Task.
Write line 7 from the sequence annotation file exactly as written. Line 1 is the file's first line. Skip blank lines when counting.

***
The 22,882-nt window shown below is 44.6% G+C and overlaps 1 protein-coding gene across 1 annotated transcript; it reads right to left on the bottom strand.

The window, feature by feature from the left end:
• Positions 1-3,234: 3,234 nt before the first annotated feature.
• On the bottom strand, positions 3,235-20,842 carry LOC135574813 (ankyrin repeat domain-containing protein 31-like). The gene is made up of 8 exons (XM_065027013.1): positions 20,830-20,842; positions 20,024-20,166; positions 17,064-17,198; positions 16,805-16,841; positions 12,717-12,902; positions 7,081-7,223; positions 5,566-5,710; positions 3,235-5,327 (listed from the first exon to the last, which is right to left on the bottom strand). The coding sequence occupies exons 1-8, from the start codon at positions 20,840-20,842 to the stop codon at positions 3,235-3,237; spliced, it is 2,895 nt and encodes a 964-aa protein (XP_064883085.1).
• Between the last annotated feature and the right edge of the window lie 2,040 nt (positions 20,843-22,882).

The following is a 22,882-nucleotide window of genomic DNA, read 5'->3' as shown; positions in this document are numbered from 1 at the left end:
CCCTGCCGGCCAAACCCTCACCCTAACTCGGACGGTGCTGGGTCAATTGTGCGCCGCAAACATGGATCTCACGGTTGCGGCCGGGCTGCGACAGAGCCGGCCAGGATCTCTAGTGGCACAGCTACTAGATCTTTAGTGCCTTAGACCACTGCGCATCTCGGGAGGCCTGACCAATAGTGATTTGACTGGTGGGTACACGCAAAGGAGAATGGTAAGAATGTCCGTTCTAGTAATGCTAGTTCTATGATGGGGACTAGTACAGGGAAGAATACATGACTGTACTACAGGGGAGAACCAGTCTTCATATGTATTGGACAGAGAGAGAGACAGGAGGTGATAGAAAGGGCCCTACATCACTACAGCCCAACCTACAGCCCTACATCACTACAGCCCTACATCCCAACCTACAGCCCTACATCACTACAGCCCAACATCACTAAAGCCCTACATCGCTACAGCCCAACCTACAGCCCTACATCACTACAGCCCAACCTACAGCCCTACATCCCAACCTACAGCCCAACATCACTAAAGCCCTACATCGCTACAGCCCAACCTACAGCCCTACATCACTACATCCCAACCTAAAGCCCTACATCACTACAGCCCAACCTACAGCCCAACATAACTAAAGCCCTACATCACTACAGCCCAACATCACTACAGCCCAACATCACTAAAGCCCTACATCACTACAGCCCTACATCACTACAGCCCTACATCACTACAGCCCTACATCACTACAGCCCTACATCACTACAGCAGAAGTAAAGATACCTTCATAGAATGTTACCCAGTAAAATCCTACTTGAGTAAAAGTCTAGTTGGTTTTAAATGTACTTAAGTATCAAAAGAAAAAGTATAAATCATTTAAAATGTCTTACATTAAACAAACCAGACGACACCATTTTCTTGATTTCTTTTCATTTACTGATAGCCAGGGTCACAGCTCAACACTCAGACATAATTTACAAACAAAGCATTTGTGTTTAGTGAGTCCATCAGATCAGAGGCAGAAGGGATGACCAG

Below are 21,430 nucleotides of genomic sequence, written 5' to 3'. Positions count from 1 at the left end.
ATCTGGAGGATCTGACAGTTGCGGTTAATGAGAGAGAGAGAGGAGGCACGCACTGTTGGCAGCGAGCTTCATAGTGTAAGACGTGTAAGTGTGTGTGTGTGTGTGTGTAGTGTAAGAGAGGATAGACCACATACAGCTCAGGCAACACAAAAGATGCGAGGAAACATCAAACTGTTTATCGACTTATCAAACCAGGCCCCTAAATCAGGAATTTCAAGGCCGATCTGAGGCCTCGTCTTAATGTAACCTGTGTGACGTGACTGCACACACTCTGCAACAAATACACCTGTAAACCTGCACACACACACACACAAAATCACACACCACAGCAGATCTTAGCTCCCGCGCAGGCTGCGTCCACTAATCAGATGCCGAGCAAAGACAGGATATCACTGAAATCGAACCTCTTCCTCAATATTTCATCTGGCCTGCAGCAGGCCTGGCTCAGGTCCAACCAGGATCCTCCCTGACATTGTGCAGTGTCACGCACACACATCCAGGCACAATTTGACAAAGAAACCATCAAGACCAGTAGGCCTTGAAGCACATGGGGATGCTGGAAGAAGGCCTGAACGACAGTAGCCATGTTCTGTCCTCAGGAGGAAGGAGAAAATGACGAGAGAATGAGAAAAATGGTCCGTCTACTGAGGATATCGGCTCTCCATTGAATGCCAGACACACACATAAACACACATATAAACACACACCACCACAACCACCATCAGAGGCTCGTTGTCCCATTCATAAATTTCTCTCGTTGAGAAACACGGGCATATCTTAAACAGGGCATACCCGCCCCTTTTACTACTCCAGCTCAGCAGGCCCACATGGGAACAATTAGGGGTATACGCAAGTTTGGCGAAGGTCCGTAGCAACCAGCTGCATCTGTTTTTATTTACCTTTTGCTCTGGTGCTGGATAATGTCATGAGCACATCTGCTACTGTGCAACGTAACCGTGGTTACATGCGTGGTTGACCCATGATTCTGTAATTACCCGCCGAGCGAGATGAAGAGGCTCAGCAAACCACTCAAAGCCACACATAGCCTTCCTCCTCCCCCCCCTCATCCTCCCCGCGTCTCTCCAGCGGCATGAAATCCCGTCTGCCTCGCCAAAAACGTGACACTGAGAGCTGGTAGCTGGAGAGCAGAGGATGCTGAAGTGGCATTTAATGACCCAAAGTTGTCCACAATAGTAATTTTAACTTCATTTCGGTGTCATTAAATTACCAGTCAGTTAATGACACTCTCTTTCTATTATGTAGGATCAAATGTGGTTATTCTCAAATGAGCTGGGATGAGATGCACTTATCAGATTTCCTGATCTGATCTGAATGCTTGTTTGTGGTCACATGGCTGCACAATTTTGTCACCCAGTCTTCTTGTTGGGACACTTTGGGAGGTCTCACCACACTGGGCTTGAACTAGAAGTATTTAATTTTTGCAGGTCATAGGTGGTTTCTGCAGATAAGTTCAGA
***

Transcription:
CCCTGCCGGCCAAACCCTCACCCTAACTCGGACGGTGCTGGGTCAATTGTGCGCCGCAAACATGGATCTCACGGTTGCGGCCGGGCTGCGACAGAGCCGGCCAGGATCTCTAGTGGCACAGCTACTAGATCTTTAGTGCCTTAGACCACTGCGCATCTCGGGAGGCCTGACCAATAGTGATTTGACTGGTGGGTACACGCAAAGGAGAATGGTAAGAATGTCCGTTCTAGTAATGCTAGTTCTATGATGGGGACTAGTACAGGGAAGAATACATGACTGTACTACAGGGGAGAACCAGTCTTCATATGTATTGGACAGAGAGAGAGACAGGAGGTGATAGAAAGGGCCCTACATCACTACAGCCCAACCTACAGCCCTACATCACTACAGCCCTACATCCCAACCTACAGCCCTACATCACTACAGCCCAACATCACTAAAGCCCTACATCGCTACAGCCCAACCTACAGCCCTACATCACTACAGCCCAACCTACAGCCCTACATCCCAACCTACAGCCCAACATCACTAAAGCCCTACATCGCTACAGCCCAACCTACAGCCCTACATCACTACATCCCAACCTAAAGCCCTACATCACTACAGCCCAACCTACAGCCCAACATAACTAAAGCCCTACATCACTACAGCCCAACATCACTACAGCCCAACATCACTAAAGCCCTACATCACTACAGCCCTACATCACTACAGCCCTACATCACTACAGCCCTACATCACTACAGCCCTACATCACTACAGCAGAAGTAAAGATACCTTCATAGAATGTTACCCAGTAAAATCCTACTTGAGTAAAAGTCTAGTTGGTTTTAAATGTACTTAAGTATCAAAAGAAAAAGTATAAATCATTTAAAATGTCTTACATTAAACAAACCAGACGACACCATTTTCTTGATTTCTTTTCATTTACTGATAGCCAGGGTCACAGCTCAACACTCAGACATAATTTACAAACAAAGCATTTGTGTTTAGTGAGTCCATCAGATCAGAGGCAGAAGGGATGACCAG